Someone who has been into the Tech blogging field in the past three years might know of at least a couple of such cases that happened in the recent past. A person who isn’t much known in the as a Blogger or YouTuber impersonating a well-known one, approaching brands and getting review units, event invites, and even promotional deals. This has become quite common now.
I won’t be taking any names here, and if you are one of them following or blogging in the last couple of years, you should know of the things that have happened. Of course after such things, when the name is publicly known, there are chances that the impersonator now becomes a better person and doesn’t do the same stuff again. But what’s the guarantee of that? Once a shortcut is seen, that path is always open and easily accessible, isn’t it?
Just a day ago, another blogger shared his story with me. How his name was being used by someone and brands were approached to get the units for review. What’s wrong in it? He could well be doing the review of the products and returning them. Here’s what could go wrong.
- The impersonator could do the review and vanish, not return the product to the brand
- The impersonator could set monetary deal with the brand for a positive review (yes, such things happen) and then, take money and disappear
Who did all the hard work to gain a name? The actual person who is being impersonated.
Now, in a discussion yesterday, several people said it is the PR’s fault at not verifying whether the person who contacted them was genuine and really working at a publication they mentioned. It does seem true, but is not the sole reason. So, this following message is for the brands and the PR agency professionals to read and keep in mind while interacting with bloggers or people who claim to be bloggers.
Check the email address – First and the most important. Please don’t just entertain every email from a @gmail.com or @rediffmail.com or such email addresses. Someone could easily take chetangizmotimes at gmail.com randomly (for my blog Gizmo Times) and try to contact you saying it is Chetan Bhawani.
I got to know that this happened when one PR professional who was my friend from the time before she even started her career, called me up to ask if I owned a particular email address. I said it isn’t mine and then she continued talking to that guy who was from Ahmedabad, while I am from Hyderabad.
Not every blogger will have a branded email address, but it isn’t hard to get one on the domain name of the blog they are running. If you are representing a brand and are contacting a blogger, ask them for their official email address to add to the address book.
Ask for the address first – This won’t be easy for every blog or publication out there, but if there is someone saying that they work for a publication that is as big as FirstPost, you could call or email their head editor (I’m sure each of you might have those details for large publications) and ask if this guy works with them.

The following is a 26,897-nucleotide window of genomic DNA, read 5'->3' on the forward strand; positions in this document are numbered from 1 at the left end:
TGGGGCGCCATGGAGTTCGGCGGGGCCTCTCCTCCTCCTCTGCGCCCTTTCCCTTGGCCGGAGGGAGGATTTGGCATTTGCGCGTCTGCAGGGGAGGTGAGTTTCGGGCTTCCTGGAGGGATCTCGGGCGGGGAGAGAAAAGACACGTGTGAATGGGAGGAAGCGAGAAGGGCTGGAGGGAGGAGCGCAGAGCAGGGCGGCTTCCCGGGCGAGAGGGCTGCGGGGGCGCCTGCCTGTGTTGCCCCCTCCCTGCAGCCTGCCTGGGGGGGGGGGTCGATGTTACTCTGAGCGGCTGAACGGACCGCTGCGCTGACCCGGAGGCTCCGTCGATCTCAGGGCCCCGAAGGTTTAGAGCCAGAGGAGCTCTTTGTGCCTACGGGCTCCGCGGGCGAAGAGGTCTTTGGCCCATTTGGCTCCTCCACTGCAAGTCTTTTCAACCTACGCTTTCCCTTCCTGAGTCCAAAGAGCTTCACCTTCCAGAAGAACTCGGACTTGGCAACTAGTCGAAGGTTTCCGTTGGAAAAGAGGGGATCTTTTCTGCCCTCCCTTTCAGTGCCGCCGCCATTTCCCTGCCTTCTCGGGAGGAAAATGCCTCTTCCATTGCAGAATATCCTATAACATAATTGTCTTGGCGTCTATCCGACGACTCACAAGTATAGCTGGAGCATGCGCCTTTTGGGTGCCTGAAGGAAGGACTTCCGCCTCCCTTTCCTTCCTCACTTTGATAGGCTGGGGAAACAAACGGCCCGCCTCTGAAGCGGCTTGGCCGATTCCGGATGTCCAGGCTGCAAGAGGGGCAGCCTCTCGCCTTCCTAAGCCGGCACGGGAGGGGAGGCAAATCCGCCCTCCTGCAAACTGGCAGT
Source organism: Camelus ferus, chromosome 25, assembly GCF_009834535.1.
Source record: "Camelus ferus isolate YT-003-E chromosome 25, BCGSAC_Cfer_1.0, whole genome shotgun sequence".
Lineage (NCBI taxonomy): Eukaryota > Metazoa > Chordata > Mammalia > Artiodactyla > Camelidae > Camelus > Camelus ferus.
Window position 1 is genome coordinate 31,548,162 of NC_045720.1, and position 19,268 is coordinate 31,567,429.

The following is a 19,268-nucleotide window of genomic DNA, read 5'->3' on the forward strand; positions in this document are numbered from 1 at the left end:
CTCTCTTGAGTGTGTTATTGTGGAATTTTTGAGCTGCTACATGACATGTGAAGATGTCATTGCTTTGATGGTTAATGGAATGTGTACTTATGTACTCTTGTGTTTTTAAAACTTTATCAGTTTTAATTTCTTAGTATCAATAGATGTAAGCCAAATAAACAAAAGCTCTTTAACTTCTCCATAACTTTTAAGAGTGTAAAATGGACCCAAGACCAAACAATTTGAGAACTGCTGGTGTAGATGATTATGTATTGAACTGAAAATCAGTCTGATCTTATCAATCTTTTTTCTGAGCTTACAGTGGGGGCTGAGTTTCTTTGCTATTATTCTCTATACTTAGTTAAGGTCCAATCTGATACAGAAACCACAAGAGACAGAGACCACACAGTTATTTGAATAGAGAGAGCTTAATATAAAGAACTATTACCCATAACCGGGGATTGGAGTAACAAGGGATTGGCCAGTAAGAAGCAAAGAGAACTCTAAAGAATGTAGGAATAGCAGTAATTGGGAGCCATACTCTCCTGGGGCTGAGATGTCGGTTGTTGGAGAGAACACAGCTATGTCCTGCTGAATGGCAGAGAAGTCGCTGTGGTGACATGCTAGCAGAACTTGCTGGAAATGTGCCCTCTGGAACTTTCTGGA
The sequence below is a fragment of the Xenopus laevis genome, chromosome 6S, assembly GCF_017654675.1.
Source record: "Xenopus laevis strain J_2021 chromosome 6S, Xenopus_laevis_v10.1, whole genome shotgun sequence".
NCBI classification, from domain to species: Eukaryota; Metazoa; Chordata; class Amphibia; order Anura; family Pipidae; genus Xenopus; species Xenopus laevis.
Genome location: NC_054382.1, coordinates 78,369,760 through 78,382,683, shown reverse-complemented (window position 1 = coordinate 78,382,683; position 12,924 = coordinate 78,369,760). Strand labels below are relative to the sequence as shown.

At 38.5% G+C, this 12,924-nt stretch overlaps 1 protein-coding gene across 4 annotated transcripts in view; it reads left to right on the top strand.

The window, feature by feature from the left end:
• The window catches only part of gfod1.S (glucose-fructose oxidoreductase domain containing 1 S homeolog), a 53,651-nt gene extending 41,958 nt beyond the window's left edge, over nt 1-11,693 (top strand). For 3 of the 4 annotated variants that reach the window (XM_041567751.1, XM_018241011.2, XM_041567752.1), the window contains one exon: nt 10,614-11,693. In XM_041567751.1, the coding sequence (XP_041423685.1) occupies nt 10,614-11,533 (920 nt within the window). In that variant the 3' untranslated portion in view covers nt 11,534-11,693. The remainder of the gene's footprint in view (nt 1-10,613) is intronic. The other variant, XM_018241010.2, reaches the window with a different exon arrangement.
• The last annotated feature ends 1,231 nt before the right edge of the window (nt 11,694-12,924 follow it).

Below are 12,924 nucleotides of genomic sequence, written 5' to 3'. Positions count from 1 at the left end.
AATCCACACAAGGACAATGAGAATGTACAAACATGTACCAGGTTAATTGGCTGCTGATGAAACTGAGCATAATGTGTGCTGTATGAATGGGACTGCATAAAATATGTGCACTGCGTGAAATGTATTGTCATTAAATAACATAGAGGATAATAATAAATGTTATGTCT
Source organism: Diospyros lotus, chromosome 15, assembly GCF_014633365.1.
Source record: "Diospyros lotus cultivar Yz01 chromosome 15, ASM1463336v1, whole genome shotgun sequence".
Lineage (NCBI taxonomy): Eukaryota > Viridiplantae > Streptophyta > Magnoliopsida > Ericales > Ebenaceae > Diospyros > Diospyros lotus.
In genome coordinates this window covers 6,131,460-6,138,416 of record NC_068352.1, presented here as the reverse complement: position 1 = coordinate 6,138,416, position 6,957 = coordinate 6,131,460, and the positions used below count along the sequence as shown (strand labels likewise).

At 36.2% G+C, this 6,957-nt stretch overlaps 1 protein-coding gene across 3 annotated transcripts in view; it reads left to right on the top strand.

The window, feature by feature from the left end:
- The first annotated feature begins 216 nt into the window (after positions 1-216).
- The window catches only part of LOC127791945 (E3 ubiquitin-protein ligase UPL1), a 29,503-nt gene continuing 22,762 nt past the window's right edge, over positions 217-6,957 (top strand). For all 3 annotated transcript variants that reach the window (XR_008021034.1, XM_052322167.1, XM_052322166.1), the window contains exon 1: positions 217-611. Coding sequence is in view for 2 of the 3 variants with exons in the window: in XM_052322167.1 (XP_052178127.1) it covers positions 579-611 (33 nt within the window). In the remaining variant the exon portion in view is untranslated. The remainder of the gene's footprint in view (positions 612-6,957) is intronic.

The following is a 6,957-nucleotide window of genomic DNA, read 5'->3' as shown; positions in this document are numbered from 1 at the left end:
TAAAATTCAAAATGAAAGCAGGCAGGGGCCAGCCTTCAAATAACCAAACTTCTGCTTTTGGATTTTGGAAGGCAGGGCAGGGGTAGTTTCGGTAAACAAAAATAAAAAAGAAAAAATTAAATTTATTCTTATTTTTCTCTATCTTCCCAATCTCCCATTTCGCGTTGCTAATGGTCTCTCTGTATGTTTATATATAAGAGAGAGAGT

WHOIS is a help – Usually, for the tech blog mentioned by a random person, you can contact the owner of it by getting the details from the Whois data, which shows who registered the domain name for the blog. Some choose to keep the details private but that is only a very few times.
Don’t entertain any editor, writer, reporter, etc. unless suggested by the team head – If I’m going to send one of my editors to your event, it is only me who will let you know about it. Any of my editor cannot directly talk to you and attend the event without my consent. It might sound like a strict boss talking but things are taken too lightly by people these days as blogging seems very easy for newcomers, thanks to this kind of impersonating acts.
Not every blog / publication has an editor in Delhi – Sounds funny but true. I mention Delhi here because every brand and PR will feel better when they hear that this particular blog’s editor is from Delhi, making it easy for them to call to the launch events and also share review units. The very recent incident that happened (won’t take names as I’ve given my word to the one who was impersonated) was about a guy who was in Delhi and he said he represents a blog owned by a blogger in Bangalore.
It won’t be an issue for you until you are receiving the units back on time from the person, but when they don’t come back and the person stops responding to you some day, you’ll then contact the actual blogger and blame them for what happened. The real blogger is innocent here, so let’s be precautionary before something like this actually happens.
In my previous post, I talked about new bloggers asking a lot on how to get review units from brands. That might be irritating for a few experienced guys, but you should guide them or someday, the same person might impersonate you and get the review units. Nothing will beat education and politeness.
Note: This isn’t to showcase what happened in the past, because the one I know who did it has changed quite a lot and grown with his own doing now, so this article is for the PR’s to be precautionary in the future.